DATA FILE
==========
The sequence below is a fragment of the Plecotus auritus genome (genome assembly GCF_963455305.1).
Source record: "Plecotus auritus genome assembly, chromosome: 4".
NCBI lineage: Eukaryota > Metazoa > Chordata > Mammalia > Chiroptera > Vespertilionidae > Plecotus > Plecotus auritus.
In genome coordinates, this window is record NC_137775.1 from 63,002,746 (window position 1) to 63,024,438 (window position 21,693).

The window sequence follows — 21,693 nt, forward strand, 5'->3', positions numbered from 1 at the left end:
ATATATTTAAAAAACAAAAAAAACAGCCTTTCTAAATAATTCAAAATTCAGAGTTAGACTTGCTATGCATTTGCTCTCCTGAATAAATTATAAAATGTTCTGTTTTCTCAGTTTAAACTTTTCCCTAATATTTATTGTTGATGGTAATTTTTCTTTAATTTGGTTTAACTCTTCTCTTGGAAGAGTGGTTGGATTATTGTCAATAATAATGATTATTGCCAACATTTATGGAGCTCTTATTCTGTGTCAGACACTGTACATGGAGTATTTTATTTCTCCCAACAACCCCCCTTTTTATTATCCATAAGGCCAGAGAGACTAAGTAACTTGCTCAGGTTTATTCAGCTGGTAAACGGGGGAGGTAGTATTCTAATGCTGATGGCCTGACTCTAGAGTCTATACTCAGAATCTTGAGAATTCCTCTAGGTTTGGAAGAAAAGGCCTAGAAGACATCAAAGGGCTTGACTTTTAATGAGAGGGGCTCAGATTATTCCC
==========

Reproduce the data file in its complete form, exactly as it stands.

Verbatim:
The sequence below is a fragment of the Plecotus auritus genome (genome assembly GCF_963455305.1).
Source record: "Plecotus auritus genome assembly, chromosome: 4".
NCBI lineage: Eukaryota > Metazoa > Chordata > Mammalia > Chiroptera > Vespertilionidae > Plecotus > Plecotus auritus.
In genome coordinates, this window is record NC_137775.1 from 63,002,746 (window position 1) to 63,024,438 (window position 21,693).

The window sequence follows — 21,693 nt, forward strand, 5'->3', positions numbered from 1 at the left end:
ATATATTTAAAAAACAAAAAAAACAGCCTTTCTAAATAATTCAAAATTCAGAGTTAGACTTGCTATGCATTTGCTCTCCTGAATAAATTATAAAATGTTCTGTTTTCTCAGTTTAAACTTTTCCCTAATATTTATTGTTGATGGTAATTTTTCTTTAATTTGGTTTAACTCTTCTCTTGGAAGAGTGGTTGGATTATTGTCAATAATAATGATTATTGCCAACATTTATGGAGCTCTTATTCTGTGTCAGACACTGTACATGGAGTATTTTATTTCTCCCAACAACCCCCCTTTTTATTATCCATAAGGCCAGAGAGACTAAGTAACTTGCTCAGGTTTATTCAGCTGGTAAACGGGGGAGGTAGTATTCTAATGCTGATGGCCTGACTCTAGAGTCTATACTCAGAATCTTGAGAATTCCTCTAGGTTTGGAAGAAAAGGCCTAGAAGACATCAAAGGGCTTGACTTTTAATGAGAGGGGCTCAGATTATTCCC